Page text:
18.1 Environments of Northeast Severe Convection with Poor Predictive Skill

Friday, 11 November 2016: 10:30 AM
Pavilion Ballroom (Hilton Portland )
Matthew Vaughan, SUNY, Albany, NY; and B. Tang and L. Bosart

This study objectively identifies severe weather events with low-predictive skill from 1980 to 2013 over the northeast U.S. Storm Prediction Center (SPC) slight risk areas are used to verify storm reports of hail, wind, and tornados aggregated over each 24-hour period, from 1200 UTC to 1200 UTC. Skill scores of probability of detection (POD), false alarm ratio (FAR), and critical success index (CSI) are calculated for each event. A linear regression about the 66th percentile of the severe report coverage area through the study period is done to focus results on high-impact events. Low-predictive skill events are then defined as having a POD in the lowest 25th percentile of high-impact events (low-POD).
    Results using Climate Forecast System Reanalysis data (CFSR) indicate low-POD, high-impact events occur most often under westerly and southwesterly midlevel flow. However, severe events under less common northwesterly, northerly and southerly flow directions have lower CSI scores due to higher occurrence rates of low-POD events per high-impact event. High-impact events under low 1000–500-hPa shear (<16 ms–1) conditions have a median CSI of 0.137, while high-impact events under high 1000–500-hPa shear (≥16 ms–1) conditions have a median CSI of 0.186. Additionally, low-POD events are more common under low-shear conditions than high-predictive skill cases, defined as having a CSI in the upper 25th percentile of high-impact cases.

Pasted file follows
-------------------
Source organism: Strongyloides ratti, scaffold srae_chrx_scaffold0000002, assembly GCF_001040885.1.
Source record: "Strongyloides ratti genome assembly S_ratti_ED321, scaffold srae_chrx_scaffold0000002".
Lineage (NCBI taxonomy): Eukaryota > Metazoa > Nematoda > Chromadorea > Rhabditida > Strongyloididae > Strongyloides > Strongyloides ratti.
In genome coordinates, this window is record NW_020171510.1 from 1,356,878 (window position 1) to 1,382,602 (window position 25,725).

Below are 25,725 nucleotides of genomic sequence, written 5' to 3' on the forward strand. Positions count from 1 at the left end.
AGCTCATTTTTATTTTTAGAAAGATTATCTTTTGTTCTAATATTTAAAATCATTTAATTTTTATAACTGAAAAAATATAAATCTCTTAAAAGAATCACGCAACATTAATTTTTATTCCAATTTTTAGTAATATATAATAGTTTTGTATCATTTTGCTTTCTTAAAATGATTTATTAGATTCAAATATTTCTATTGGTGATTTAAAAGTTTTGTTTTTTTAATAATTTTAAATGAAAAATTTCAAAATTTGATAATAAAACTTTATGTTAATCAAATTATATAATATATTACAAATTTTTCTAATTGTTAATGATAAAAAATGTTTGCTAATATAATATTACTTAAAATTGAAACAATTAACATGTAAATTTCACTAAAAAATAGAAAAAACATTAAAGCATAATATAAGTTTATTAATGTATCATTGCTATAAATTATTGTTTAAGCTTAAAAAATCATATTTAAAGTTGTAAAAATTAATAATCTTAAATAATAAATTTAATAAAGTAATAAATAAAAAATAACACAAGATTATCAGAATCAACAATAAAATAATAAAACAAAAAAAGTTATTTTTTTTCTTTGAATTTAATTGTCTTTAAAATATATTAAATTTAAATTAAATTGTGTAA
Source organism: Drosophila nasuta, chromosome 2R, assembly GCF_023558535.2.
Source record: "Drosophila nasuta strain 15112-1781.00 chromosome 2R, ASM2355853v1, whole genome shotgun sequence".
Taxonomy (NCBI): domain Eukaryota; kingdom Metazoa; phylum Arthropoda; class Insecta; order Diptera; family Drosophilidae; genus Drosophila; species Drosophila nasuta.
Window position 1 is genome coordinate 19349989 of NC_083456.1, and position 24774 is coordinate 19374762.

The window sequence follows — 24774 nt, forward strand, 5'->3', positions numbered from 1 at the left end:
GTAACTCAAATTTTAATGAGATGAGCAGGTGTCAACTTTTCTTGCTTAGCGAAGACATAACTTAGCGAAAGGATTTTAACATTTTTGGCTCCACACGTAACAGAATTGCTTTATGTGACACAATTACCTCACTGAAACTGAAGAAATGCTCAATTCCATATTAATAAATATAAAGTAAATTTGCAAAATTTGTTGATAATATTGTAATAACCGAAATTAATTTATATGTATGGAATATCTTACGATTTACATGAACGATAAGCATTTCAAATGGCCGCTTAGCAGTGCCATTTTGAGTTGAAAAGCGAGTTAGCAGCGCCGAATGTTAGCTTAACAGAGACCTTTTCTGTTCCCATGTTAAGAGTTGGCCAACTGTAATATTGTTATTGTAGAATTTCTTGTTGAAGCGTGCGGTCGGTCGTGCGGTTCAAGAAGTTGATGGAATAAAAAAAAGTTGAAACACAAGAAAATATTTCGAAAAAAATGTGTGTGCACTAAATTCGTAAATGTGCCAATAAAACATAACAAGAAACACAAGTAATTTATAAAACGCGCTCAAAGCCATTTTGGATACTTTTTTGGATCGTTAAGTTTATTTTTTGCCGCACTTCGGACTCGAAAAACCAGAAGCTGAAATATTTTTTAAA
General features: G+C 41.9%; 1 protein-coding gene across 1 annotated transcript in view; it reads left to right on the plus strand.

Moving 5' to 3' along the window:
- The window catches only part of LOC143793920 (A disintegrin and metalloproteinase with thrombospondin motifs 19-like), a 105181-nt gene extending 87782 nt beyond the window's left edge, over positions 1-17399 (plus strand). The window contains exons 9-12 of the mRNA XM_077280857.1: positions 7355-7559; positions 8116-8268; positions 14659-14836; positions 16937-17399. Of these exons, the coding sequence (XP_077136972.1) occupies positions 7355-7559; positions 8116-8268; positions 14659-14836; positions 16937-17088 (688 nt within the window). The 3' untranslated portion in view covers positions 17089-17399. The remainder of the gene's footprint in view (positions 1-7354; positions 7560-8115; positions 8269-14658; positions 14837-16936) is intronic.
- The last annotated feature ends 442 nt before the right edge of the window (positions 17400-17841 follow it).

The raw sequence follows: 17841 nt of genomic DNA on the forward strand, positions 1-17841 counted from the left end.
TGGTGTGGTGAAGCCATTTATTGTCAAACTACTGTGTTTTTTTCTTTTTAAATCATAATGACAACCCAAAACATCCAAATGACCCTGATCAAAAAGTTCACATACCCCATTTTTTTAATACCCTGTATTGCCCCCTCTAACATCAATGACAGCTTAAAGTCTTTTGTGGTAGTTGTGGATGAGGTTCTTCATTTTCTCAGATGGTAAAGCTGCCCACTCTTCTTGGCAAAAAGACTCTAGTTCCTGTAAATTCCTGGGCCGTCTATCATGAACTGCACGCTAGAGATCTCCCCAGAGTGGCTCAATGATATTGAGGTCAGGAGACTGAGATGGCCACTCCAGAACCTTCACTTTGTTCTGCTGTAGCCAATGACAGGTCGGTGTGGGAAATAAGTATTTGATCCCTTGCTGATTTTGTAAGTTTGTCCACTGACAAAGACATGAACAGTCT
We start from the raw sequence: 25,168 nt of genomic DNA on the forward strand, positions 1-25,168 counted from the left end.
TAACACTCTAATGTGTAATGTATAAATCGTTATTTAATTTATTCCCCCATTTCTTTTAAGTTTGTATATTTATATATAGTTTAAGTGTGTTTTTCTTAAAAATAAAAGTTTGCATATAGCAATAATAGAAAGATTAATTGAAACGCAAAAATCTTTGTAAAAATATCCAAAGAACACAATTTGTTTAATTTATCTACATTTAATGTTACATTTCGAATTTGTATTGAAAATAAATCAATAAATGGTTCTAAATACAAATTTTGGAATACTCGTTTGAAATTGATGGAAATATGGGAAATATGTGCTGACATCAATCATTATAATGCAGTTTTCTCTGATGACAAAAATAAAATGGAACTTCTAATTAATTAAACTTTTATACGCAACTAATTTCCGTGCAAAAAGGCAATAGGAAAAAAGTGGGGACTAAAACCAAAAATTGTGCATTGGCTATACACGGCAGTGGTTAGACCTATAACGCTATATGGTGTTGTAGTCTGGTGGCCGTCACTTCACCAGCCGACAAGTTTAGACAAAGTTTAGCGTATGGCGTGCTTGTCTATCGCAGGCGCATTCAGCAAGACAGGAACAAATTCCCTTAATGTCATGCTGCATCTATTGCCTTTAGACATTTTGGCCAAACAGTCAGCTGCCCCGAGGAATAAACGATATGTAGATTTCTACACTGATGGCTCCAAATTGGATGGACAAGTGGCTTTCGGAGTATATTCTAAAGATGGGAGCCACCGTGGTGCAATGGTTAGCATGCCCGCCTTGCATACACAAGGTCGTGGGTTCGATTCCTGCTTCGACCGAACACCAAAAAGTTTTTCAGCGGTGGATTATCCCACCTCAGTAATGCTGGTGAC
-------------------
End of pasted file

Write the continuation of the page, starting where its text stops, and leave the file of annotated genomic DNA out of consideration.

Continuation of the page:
To supplement the CFSR findings, sounding analyses are conducted using rawindsonde data prior to the first severe report of the 1200 UTC to 1200 UTC day to investigate the preconvective environment of low-POD events between 1999–2013. Preliminary results for low-POD events suggest storms initiate over regions of relatively low LCL heights before propagating into environments with warmer, drier boundary layers and producing severe wind gusts. Recognizing convection that is propagating into an area of sufficient instability but anomalously high planetary boundary layer heights and high downdraft CAPE values may be important forecast parameters for a heightened severe wind threat on these low-predictive skill days.
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